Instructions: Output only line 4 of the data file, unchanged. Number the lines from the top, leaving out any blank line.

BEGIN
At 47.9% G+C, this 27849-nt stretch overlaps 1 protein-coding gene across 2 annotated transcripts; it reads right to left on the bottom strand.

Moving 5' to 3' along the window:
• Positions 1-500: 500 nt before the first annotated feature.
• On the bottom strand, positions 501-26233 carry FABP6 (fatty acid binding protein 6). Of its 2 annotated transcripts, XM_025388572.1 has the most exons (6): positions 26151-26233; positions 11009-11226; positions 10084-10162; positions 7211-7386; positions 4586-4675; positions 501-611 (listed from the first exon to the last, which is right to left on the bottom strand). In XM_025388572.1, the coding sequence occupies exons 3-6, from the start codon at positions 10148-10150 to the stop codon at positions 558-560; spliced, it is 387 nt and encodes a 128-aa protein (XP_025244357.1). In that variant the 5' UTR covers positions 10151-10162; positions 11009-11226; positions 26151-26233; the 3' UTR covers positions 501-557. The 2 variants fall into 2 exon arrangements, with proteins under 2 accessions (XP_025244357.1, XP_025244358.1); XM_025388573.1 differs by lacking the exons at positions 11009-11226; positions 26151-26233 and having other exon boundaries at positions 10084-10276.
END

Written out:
• On the bottom strand, positions 501-26233 carry FABP6 (fatty acid binding protein 6). Of its 2 annotated transcripts, XM_025388572.1 has the most exons (6): positions 26151-26233; positions 11009-11226; positions 10084-10162; positions 7211-7386; positions 4586-4675; positions 501-611 (listed from the first exon to the last, which is right to left on the bottom strand). In XM_025388572.1, the coding sequence occupies exons 3-6, from the start codon at positions 10148-10150 to the stop codon at positions 558-560; spliced, it is 387 nt and encodes a 128-aa protein (XP_025244357.1). In that variant the 5' UTR covers positions 10151-10162; positions 11009-11226; positions 26151-26233; the 3' UTR covers positions 501-557. The 2 variants fall into 2 exon arrangements, with proteins under 2 accessions (XP_025244357.1, XP_025244358.1); XM_025388573.1 differs by lacking the exons at positions 11009-11226; positions 26151-26233 and having other exon boundaries at positions 10084-10276.